Begin to differentiate understanding what a peer is saying from believing what a peer is saying. Begin to comment on how their current ideas have changed from past ideas and to consider that current ideas may also need to be revised over time. Provides lots of examples from their personal work which is saved from year to year of student ideas.

Continue to articulate criteria for acceptance of ideas i. Begin to employ analogies and metaphors, discuss their explicit use, and differentiate physical models from conceptual models. Provides historical examples of very important people changing their views and explanations over time. Many researchers assume that epistemology is trait-like, although some argue that it is situational—an interaction of cognitive and historical resources with environmental features that cue or elicit those resources.

Looking across the various lines of research, most children in grades K-8 do not further develop the rudimentary knowledge and skills that are so evident during the preschool years. Young children tend to move from one level of understanding to the next slowly, if at all, and by middle school few students reach higher levels of understanding, at which knowledge is viewed as problematic and claims are necessarily subjected to scrutiny for their evidentiary warrants.

In large measure, this pervasive pattern probably reflects more about the opportunities to learn that children encounter in their. Evidence from design studies, discussed in this chapter and to which we return in Chapter 9 , suggests that, under optimal curricular and instructional conditions, children can develop very sophisticated views of knowledge. Yet the contrast is remarkable between the capabilities of preschool children and modal patterns of development in older children and the lack of sophisticated reasoning about knowledge in early adolescents.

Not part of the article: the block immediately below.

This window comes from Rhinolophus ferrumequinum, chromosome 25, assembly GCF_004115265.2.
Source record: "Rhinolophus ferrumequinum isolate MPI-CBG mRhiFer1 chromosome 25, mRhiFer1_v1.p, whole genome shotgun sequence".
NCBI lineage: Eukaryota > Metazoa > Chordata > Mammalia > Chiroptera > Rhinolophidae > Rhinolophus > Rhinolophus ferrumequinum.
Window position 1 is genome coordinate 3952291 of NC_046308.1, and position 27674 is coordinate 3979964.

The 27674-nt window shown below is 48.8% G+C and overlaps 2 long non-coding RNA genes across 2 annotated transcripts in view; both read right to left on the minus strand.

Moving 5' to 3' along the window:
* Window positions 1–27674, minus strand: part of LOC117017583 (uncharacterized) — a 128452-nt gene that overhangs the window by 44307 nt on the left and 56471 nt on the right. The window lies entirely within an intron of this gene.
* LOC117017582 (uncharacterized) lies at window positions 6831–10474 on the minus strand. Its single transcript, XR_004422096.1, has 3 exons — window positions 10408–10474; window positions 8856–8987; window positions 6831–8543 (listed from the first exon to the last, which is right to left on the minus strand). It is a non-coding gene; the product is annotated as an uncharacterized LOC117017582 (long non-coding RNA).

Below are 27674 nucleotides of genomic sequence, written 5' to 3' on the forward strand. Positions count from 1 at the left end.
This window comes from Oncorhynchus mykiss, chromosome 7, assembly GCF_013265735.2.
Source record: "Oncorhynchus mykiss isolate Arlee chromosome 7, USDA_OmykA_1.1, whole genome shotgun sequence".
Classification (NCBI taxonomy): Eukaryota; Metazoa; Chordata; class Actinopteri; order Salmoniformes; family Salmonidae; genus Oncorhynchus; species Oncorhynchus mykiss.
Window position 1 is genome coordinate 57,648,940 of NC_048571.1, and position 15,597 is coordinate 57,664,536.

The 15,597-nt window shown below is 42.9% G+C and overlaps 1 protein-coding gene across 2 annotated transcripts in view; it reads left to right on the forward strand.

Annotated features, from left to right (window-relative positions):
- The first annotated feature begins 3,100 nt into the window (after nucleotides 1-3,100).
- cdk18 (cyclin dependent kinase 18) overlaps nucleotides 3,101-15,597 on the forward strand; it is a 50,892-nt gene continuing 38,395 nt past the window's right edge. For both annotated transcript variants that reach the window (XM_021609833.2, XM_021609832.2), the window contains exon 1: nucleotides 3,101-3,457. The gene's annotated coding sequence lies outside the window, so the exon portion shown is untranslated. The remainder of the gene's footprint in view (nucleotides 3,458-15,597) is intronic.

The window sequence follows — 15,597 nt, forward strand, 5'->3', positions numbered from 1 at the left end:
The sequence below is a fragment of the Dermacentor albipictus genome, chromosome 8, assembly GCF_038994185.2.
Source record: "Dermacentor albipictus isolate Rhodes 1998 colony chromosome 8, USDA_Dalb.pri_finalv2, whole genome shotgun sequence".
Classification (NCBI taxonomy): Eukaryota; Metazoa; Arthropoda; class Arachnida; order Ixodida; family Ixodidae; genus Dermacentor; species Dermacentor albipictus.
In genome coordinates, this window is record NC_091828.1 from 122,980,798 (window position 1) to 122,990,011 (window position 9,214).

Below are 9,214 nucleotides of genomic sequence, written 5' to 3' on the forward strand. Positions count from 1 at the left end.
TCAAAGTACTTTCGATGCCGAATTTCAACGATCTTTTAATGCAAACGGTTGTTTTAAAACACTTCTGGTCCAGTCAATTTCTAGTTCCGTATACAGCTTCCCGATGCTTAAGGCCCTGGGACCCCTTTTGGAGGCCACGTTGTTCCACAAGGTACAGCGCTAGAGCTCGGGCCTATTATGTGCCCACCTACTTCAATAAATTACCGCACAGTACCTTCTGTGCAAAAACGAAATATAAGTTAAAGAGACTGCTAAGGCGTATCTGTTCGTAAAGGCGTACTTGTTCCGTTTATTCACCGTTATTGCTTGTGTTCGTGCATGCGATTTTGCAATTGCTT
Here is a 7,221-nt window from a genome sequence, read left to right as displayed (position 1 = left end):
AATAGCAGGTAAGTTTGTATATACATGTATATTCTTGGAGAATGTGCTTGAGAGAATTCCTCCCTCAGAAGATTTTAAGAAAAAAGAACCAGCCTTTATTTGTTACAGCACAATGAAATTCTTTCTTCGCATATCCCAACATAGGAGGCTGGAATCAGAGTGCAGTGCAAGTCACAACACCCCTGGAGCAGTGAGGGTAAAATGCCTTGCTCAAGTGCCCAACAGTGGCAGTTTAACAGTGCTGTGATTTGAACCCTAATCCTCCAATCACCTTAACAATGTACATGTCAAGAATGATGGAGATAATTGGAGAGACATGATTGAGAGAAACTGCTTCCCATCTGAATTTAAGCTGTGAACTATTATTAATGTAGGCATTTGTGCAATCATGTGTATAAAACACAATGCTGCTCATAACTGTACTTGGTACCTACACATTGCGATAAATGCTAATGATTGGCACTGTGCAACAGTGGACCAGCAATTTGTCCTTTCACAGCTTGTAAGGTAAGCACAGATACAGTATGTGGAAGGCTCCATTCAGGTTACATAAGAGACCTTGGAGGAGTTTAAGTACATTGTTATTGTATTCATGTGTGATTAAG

We argue that in carefully designed, supportive environments, elementary and middle school children are capable of understanding and working with knowledge in sophisticated ways. Instruction in K-8 science can significantly advance their understanding of the nature and structure of scientific knowledge and the process by which it is constructed. With appropriate supports for learning strategies of investigation, children can engage in designing and conducting investigations that enable them to understand science as a way of knowing Gobert and Pallant, ; Klahr and Li, ; Metz, ; Schwartz and White, ; Smith et al.

The core elements of this scientific activity involve articulating hypotheses, laws, or models, designing experiments or empirical investigations that test these ideas, collecting data, and using data as evidence to evaluate and revise them. We will discuss this literature in depth in Chapter 9. Rather, there is a tendency to overemphasize methods, often experimental methods, as opposed to presenting science as a process of building theories and models, checking them for internal consistency and coherence, and testing them empirically.